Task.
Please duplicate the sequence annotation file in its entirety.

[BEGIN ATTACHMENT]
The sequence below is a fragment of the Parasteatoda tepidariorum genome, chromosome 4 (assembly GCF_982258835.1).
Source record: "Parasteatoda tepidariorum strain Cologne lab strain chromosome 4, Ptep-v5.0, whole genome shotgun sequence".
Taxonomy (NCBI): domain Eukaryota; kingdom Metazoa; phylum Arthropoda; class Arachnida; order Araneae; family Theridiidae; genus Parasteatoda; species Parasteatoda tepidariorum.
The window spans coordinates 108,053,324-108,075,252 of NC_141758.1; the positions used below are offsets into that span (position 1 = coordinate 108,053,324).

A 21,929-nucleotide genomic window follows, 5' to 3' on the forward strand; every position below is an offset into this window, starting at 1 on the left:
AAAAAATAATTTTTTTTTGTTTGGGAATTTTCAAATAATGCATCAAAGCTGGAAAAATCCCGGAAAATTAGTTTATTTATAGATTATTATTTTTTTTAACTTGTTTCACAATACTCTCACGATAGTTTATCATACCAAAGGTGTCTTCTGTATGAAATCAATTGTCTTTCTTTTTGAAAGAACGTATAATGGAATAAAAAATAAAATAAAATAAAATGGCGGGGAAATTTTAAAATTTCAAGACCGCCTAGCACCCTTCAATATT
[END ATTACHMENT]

The sequence below is a fragment of the Parasteatoda tepidariorum genome, chromosome 4 (assembly GCF_982258835.1).
Source record: "Parasteatoda tepidariorum strain Cologne lab strain chromosome 4, Ptep-v5.0, whole genome shotgun sequence".
Taxonomy (NCBI): domain Eukaryota; kingdom Metazoa; phylum Arthropoda; class Arachnida; order Araneae; family Theridiidae; genus Parasteatoda; species Parasteatoda tepidariorum.
The window spans coordinates 108,053,324-108,075,252 of NC_141758.1; the positions used below are offsets into that span (position 1 = coordinate 108,053,324).

A 21,929-nucleotide genomic window follows, 5' to 3' on the forward strand; every position below is an offset into this window, starting at 1 on the left:
AAAAAATAATTTTTTTTTGTTTGGGAATTTTCAAATAATGCATCAAAGCTGGAAAAATCCCGGAAAATTAGTTTATTTATAGATTATTATTTTTTTTAACTTGTTTCACAATACTCTCACGATAGTTTATCATACCAAAGGTGTCTTCTGTATGAAATCAATTGTCTTTCTTTTTGAAAGAACGTATAATGGAATAAAAAATAAAATAAAATAAAATGGCGGGGAAATTTTAAAATTTCAAGACCGCCTAGCACCCTTCAATATT